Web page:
Social tolerance of battering may contribute to batterer's choice to escalate violent behavior.

Table A


In addition to the dual stigma of substance abuse and victimization that may hinder victims from seeking substance abuse treatment services, there are other barriers service providers must seek to overcome, such as the following:

  • Victims' lack of health insurance that adequately covers substance abuse treatment.

  • Other financial limitations when, combined with a lack of free substance abuse treatment programs, may preclude victims from seeking treatment.
  • Barriers specific to substance abusing women with children, including lack of child care and fear that any disclosure of substance abuse problems may affect custody agreements.

  • Potential fears among adults who were victimized as children about disclosing substance abuse problems to, or seeking assistance from, professionals who are viewed as authority figures.

  • Cultural considerations that hinder some people's self-perceptions of victimization and/or substance abuse and their likelihood of seeking assistance.

  • Gender-specific issues, such as substance abuse clinicians being "less likely to ask men about their childhood abuse and neglect histories, and that men are less likely than women to talk about these histories. Much of the trauma-related research has focused on women, particularly regarding battering, spousal abuse, rape, and incest. As a result, most assessment instruments have been based on women. Overall, there is a lack of gender-specific instruments." (CSAT and SAMHSA 2000, 41).

In identifying barriers to services for victims with substance dependency or abuse issues, victim service providers can collaborate with allied professionals-including substance abuse, mental health, insurance, child protection and culturally-specific service providers and agencies-to eliminate factors that prevent victims from seeking treatment.


Every resource that offers clinical assistance for crime victims should be required to identify and manage the effects of substance abuse in order to create a plan for the client that addresses and seeks to prevent the use or abuse of substances as a technique for coping with trauma. Clinical staff should be thoroughly familiar with the process of assessing a crime victim for the disorders of PTSD and substance abuse. This assessment might include screening instruments that would reliably measure the presence of PTSD and substance abuse. Clinical services would require the simultaneous management of PTSD and substance abuse. While management of substance abuse will take priority, the treatment of the underlying PTSD should begin when the victim has stabilized, since untreated PTSD creates high risk for the relapse of substance abuse.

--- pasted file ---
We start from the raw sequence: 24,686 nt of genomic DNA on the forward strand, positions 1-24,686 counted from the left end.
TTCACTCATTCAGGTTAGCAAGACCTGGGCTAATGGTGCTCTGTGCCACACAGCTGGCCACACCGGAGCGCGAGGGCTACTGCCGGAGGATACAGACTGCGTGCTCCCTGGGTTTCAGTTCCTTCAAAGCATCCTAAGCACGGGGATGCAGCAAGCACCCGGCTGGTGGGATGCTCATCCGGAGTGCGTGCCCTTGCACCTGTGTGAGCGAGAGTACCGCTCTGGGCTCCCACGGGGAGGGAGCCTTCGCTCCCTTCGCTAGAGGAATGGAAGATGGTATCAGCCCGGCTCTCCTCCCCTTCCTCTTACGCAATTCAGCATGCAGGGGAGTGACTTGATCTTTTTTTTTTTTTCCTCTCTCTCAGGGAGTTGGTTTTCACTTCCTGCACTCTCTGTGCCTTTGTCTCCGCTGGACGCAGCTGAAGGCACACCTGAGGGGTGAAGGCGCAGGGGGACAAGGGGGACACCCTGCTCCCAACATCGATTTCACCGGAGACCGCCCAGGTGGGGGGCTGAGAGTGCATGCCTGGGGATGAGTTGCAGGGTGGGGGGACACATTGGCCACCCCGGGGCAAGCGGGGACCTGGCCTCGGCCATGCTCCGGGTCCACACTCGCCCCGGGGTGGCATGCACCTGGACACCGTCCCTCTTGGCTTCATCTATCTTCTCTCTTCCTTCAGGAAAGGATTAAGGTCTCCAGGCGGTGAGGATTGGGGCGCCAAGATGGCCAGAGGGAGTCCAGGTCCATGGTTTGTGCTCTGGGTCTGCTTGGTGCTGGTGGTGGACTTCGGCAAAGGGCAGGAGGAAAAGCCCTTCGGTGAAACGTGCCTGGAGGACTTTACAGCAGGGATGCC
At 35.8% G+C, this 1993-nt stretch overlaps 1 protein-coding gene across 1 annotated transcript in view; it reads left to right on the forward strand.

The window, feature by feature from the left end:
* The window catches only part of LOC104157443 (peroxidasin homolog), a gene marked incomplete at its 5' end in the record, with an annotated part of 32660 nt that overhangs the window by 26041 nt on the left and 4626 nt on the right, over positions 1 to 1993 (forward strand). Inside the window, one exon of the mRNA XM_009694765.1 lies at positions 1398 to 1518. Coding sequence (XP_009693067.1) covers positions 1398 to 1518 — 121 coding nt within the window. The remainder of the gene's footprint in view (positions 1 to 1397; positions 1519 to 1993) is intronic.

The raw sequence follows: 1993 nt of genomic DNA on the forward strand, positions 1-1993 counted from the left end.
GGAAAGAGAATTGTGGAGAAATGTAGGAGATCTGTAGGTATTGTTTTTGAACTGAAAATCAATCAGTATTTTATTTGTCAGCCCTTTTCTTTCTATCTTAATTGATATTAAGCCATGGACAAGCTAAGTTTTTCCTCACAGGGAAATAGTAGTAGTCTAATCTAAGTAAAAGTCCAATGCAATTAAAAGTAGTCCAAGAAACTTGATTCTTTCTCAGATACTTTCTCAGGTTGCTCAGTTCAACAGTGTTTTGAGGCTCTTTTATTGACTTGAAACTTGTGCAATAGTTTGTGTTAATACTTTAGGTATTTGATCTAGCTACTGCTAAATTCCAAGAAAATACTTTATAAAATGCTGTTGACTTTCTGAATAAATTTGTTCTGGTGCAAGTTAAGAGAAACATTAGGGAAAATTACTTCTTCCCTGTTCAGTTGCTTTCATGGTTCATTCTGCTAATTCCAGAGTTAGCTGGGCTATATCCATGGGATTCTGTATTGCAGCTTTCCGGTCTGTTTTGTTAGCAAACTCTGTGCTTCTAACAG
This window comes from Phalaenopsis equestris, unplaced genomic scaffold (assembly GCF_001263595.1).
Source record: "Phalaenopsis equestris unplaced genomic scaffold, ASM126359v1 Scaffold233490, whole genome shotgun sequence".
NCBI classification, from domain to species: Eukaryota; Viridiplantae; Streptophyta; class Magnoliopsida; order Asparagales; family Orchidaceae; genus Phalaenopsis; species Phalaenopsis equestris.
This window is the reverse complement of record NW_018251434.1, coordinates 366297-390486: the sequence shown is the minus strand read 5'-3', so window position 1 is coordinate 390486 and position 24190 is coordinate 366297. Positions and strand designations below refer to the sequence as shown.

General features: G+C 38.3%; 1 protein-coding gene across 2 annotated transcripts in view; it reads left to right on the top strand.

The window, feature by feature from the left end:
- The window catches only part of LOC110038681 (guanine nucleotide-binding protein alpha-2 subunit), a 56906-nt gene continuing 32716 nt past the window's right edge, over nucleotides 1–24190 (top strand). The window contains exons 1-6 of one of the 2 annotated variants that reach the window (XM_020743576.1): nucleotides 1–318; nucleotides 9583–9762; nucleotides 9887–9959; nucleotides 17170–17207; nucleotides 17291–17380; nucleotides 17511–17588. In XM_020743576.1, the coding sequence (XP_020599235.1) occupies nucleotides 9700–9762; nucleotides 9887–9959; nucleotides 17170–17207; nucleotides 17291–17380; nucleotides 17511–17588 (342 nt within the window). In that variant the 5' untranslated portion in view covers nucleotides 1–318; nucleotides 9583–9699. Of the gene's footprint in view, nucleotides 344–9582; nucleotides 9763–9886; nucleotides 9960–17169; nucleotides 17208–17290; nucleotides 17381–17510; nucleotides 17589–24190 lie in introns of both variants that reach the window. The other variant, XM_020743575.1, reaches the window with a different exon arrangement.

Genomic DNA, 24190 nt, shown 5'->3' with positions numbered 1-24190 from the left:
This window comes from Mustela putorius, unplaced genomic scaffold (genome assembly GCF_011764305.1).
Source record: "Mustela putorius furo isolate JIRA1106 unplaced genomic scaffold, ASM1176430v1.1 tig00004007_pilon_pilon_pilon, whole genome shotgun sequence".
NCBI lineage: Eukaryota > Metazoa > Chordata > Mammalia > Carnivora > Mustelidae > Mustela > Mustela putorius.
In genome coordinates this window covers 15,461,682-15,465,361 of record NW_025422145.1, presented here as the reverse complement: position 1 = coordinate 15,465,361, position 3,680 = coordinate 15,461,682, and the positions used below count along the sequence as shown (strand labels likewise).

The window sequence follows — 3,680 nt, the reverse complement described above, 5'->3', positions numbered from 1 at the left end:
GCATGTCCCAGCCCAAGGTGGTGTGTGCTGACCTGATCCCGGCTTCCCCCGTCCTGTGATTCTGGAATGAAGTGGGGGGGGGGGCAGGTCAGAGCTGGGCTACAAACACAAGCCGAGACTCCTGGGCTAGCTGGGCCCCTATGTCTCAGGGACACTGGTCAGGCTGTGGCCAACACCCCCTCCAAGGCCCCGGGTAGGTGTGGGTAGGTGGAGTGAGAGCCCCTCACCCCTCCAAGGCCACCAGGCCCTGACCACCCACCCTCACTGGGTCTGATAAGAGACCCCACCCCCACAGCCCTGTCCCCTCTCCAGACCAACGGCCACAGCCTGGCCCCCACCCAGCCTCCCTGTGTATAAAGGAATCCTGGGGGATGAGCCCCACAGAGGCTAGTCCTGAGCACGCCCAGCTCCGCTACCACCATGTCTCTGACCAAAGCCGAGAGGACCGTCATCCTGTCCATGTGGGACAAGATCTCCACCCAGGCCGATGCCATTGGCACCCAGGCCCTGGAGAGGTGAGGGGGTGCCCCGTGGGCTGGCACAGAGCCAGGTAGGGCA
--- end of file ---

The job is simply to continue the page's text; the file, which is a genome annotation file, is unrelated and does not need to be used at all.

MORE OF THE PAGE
There are no controlled studies of victims with these combined disorders to guide practitioners in "staging" interventions specific for PTSD or substance abuse. In the absence of controlled studies, it would be appropriate to offer comprehensive and flexible clinical services for both, instead of an "absolute" protocol for only one.


While victim service providers are not expected to be substance abuse treatment "experts," it is important for them to understand the tools available for substance abuse assessment so that they can ensure that such tools are incorporated into case planning and treatment. According to Dr. Ted Rynearson, there is a crucial need to develop an assessment tool for substance use and abuse that is specific to people who have suffered sudden loss or trauma, including victims. Currently, Dr. Rynearson utilizes the standardized DAST assessment instrument that asks clients a series ofthirty-two questions to: identify the use, abuse, and dependence on alcohol and other drugs; determine physical, behavioral, and emotional problems that relate to substance use and abuse; and ascertain the client's perceptions about how others may feel about the client's substance use.

Furthermore, an understanding of the goals of effective substance abuse treatment can help victim service providers and allied professionals know what treatment involves and what the potential outcomes of substance abuse treatment are for their clients. This level of understanding will enhance service providers' ability to explain treatment processes and goals to their victim clients.

The National Institute of Drug Abuse has published a research-based guide that describes the thirteen principles of drug addiction treatment; ten principles specific to this chapter are--

  1. No single treatment is appropriate for all individuals. Matching treatment settings, interventions, and services to each individual's particular problems (i.e., criminal victimization) and needs is critical to his or her ultimate success in returning to productive functioning in the family, workplace, and society.
  2. Treatment needs to be readily available. Because individuals who are addicted to drugs may be uncertain about entering treatment, taking advantage of opportunities when they are ready for treatment is crucial. Potential treatment applicants can be lost if treatment is not immediately available or is not readily accessible.
  3. Effective treatment attends to multiple needs of the individual, not just his or her drug use. To be effective, treatment must address the individual's drug use and any associated medical, psychological, social, vocational, and legal problems.